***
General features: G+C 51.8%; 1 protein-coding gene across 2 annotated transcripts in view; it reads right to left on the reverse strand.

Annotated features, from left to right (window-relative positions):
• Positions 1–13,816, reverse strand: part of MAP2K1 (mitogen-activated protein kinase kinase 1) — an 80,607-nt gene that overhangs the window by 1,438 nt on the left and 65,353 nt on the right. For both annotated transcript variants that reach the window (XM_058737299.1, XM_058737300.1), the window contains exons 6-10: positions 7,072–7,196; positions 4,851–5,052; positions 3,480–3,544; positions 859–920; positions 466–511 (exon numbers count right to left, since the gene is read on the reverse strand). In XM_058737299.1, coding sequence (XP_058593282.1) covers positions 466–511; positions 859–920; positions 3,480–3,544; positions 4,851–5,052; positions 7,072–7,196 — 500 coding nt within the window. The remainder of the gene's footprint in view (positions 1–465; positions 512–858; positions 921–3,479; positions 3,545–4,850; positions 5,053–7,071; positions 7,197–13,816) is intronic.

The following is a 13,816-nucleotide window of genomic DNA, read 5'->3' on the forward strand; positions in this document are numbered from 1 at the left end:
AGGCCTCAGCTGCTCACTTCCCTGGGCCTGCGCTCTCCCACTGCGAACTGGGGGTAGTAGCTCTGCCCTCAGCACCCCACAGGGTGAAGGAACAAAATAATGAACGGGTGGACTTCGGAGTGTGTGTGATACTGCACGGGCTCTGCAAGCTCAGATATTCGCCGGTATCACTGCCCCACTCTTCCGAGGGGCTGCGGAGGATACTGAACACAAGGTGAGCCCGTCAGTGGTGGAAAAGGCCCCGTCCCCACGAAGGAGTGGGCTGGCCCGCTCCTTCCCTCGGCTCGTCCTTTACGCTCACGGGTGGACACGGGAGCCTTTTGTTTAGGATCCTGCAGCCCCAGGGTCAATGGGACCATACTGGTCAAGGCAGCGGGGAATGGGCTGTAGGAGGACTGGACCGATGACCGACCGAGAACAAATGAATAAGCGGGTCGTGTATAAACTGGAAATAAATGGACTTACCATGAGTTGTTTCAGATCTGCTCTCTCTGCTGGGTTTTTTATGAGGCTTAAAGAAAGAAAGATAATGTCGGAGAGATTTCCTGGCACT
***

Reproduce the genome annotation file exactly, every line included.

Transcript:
General features: G+C 51.8%; 1 protein-coding gene across 2 annotated transcripts in view; it reads right to left on the reverse strand.

Annotated features, from left to right (window-relative positions):
• Positions 1–13,816, reverse strand: part of MAP2K1 (mitogen-activated protein kinase kinase 1) — an 80,607-nt gene that overhangs the window by 1,438 nt on the left and 65,353 nt on the right. For both annotated transcript variants that reach the window (XM_058737299.1, XM_058737300.1), the window contains exons 6-10: positions 7,072–7,196; positions 4,851–5,052; positions 3,480–3,544; positions 859–920; positions 466–511 (exon numbers count right to left, since the gene is read on the reverse strand). In XM_058737299.1, coding sequence (XP_058593282.1) covers positions 466–511; positions 859–920; positions 3,480–3,544; positions 4,851–5,052; positions 7,072–7,196 — 500 coding nt within the window. The remainder of the gene's footprint in view (positions 1–465; positions 512–858; positions 921–3,479; positions 3,545–4,850; positions 5,053–7,071; positions 7,197–13,816) is intronic.

The following is a 13,816-nucleotide window of genomic DNA, read 5'->3' on the forward strand; positions in this document are numbered from 1 at the left end:
AGGCCTCAGCTGCTCACTTCCCTGGGCCTGCGCTCTCCCACTGCGAACTGGGGGTAGTAGCTCTGCCCTCAGCACCCCACAGGGTGAAGGAACAAAATAATGAACGGGTGGACTTCGGAGTGTGTGTGATACTGCACGGGCTCTGCAAGCTCAGATATTCGCCGGTATCACTGCCCCACTCTTCCGAGGGGCTGCGGAGGATACTGAACACAAGGTGAGCCCGTCAGTGGTGGAAAAGGCCCCGTCCCCACGAAGGAGTGGGCTGGCCCGCTCCTTCCCTCGGCTCGTCCTTTACGCTCACGGGTGGACACGGGAGCCTTTTGTTTAGGATCCTGCAGCCCCAGGGTCAATGGGACCATACTGGTCAAGGCAGCGGGGAATGGGCTGTAGGAGGACTGGACCGATGACCGACCGAGAACAAATGAATAAGCGGGTCGTGTATAAACTGGAAATAAATGGACTTACCATGAGTTGTTTCAGATCTGCTCTCTCTGCTGGGTTTTTTATGAGGCTTAAAGAAAGAAAGATAATGTCGGAGAGATTTCCTGGCACT